Furthermore, plaintiffs argue that there is no just reason for delay of the appeal because the greatest efficiencies will occur by certifying the judgment and allowing the immediate appeal. They hypothesize that if the court disallows the immediate appeal, the end result will be two trials with overlapping evidence and issues. They argue that while the infringement claim is separate and distinct, it does overlap with the several other issues raised in this case. Thus, plaintiffs argue that Rule 54(b) certification and a stay of the lower court proceedings will avoid the inefficient result of two trials. They argue that the Court of Appeals for the Federal Circuit could provide a determination that would also expedite the trial on the remaining issue, which in part stem from related facts to the issue of patent infringement.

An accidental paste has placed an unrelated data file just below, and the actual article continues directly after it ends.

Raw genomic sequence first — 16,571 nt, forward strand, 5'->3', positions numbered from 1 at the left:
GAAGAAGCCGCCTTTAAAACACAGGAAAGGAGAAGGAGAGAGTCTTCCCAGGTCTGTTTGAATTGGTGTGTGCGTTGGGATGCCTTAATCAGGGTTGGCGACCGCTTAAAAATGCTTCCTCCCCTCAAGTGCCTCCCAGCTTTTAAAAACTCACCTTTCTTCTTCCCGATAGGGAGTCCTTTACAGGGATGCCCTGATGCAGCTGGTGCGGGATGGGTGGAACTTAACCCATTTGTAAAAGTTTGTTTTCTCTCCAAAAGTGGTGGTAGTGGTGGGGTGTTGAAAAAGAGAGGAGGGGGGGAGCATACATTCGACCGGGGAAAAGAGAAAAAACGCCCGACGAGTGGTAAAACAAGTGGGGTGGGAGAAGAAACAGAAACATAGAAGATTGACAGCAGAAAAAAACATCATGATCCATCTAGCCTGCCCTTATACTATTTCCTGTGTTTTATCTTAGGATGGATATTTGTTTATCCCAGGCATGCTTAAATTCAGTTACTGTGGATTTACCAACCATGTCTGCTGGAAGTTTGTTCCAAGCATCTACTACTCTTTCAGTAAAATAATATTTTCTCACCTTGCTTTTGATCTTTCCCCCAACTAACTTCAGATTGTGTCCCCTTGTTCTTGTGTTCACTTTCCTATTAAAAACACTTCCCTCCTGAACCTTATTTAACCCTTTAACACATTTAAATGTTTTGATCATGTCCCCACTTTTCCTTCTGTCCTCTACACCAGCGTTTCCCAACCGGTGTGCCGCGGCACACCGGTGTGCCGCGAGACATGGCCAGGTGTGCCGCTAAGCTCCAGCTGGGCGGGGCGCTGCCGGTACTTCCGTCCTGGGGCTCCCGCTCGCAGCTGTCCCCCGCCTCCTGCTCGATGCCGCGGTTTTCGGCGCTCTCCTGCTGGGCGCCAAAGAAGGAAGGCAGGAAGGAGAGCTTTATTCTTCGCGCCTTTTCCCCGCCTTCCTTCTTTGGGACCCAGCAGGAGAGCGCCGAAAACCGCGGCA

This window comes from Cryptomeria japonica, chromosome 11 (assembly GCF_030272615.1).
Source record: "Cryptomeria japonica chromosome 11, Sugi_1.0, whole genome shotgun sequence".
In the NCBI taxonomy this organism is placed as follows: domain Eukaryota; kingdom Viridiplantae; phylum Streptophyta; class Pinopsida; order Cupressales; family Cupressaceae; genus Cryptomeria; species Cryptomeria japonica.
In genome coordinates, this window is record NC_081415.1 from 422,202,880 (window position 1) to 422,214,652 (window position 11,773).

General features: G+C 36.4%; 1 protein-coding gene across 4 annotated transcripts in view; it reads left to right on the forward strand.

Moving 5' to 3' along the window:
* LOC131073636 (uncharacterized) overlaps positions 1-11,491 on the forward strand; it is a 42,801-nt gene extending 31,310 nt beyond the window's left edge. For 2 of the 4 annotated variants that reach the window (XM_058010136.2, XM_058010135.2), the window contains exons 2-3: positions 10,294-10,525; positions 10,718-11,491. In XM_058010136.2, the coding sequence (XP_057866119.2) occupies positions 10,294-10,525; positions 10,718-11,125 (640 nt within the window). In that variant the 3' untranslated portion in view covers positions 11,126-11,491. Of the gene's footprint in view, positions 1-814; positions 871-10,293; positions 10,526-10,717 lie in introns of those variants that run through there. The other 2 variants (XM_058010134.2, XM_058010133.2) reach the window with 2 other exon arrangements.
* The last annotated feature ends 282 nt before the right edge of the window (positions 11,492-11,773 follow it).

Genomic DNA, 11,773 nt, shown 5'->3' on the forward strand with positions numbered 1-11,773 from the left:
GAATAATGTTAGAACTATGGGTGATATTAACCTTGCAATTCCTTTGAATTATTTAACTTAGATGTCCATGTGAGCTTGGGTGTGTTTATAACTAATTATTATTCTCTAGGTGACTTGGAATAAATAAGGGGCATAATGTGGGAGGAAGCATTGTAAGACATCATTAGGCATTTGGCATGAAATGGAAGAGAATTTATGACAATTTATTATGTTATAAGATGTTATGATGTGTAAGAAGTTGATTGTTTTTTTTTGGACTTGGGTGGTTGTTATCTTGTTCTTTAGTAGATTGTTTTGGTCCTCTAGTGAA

However, this court finds that plaintiffs have not met the standard necessary to justify an immediate appeal. The Federal Circuit, which will hear the appeal in this case, has held that plaintiffs must demonstrate a "serious, perhaps irreparable consequence flowing from the partial summary judgment and the denial of a Rule 54(b) motion." Chaparral Communications, Inc. v. Boman Industries, Inc., 798 F.2d 456, 459 (Fed. Cir. 1986). Both the U.S. Supreme Court and the Ninth Circuit have found that interlocutory appeals should be granted only to avoid serious consequences. Carson v. American Brands, Inc., 450 U.S. 79, 84, 67 L. Ed. 2d 59, 101 S. Ct. 993 (1981); Morrison-Knudsen Co. v. J.D. Archer, 655 F.2d 962, 965 (9th Cir. 1981).

 Plaintiffs have failed to demonstrate any immediate hardship or injustice to justify a Rule 54(b) certification. Plaintiffs' request seeks to advance the convenience of the plaintiffs and their counsel and to avoid the remote possibility of a second trial. This is not sufficient urgency to justify a Rule 54(b) certification.

 Furthermore, plaintiffs' request for a stay of the lower court proceedings in conjunction with their request for the Rule 54(b) certification, is inconsistent with plaintiffs' claim of irreparable harm. It seems that plaintiffs would move for an expedited trial, rather than a stay, if they really were suffering serious harm.